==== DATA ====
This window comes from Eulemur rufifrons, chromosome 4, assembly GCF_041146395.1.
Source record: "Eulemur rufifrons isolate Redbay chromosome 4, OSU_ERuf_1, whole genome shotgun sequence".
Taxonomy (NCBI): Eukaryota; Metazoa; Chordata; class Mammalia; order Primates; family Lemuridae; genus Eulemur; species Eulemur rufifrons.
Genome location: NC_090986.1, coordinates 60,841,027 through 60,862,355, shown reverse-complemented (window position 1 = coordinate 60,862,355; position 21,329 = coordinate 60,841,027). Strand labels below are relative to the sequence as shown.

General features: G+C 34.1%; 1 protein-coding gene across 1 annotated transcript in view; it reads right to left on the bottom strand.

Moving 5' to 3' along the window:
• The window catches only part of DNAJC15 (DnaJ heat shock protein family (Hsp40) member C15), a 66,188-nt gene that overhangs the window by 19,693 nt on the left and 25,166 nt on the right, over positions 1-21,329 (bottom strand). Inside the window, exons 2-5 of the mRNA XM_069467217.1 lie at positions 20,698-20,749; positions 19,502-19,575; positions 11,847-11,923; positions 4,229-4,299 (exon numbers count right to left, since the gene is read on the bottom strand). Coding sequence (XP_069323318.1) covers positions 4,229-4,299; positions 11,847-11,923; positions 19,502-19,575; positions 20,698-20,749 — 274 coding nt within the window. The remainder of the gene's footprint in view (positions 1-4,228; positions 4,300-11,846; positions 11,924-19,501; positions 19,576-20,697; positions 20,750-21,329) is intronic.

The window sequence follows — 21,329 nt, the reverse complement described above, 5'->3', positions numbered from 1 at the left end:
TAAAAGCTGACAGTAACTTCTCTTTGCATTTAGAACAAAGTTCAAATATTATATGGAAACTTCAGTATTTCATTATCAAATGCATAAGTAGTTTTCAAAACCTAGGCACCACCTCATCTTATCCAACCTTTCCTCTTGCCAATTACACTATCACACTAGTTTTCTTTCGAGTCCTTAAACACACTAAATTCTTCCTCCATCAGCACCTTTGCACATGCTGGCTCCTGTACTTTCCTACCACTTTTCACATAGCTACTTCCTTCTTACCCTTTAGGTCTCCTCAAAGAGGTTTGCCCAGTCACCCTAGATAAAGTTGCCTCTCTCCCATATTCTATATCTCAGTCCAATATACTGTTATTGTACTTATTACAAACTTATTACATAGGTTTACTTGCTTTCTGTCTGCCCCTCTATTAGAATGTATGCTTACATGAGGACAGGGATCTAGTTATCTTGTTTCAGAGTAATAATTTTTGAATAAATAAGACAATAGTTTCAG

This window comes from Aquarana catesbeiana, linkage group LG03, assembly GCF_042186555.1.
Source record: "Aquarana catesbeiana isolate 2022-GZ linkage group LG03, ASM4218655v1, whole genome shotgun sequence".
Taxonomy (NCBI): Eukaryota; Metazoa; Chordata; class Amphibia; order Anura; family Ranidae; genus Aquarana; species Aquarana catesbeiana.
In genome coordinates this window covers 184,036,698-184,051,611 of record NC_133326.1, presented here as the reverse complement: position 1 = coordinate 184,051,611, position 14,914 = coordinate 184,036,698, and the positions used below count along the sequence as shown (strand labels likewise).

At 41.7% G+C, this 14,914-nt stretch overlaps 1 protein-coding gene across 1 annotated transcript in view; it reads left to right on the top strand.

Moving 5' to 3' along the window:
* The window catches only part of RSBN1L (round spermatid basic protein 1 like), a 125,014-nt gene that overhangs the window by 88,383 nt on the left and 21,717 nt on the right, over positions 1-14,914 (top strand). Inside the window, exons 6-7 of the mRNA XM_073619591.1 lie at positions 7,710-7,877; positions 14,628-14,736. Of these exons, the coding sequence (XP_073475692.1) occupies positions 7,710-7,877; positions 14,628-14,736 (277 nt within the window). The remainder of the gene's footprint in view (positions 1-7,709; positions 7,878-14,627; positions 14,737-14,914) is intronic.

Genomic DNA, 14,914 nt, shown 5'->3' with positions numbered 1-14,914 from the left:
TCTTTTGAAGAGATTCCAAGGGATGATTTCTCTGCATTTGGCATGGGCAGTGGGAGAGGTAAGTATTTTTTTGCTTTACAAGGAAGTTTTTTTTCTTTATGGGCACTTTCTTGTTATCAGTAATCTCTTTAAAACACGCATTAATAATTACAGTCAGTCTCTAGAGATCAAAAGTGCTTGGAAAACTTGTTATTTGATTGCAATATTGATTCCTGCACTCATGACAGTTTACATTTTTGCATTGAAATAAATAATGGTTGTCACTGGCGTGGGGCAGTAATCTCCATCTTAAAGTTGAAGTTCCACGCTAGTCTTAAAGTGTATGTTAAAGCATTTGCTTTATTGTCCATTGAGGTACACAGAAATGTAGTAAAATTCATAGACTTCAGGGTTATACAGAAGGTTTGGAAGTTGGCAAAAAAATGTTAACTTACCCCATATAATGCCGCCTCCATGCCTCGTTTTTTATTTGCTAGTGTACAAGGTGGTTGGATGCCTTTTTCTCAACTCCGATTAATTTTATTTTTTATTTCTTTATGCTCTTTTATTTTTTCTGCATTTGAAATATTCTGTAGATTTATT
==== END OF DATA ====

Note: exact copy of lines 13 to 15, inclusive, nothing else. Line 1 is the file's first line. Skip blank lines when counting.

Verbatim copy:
In genome coordinates this window covers 184,036,698-184,051,611 of record NC_133326.1, presented here as the reverse complement: position 1 = coordinate 184,051,611, position 14,914 = coordinate 184,036,698, and the positions used below count along the sequence as shown (strand labels likewise).

At 41.7% G+C, this 14,914-nt stretch overlaps 1 protein-coding gene across 1 annotated transcript in view; it reads left to right on the top strand.

Moving 5' to 3' along the window: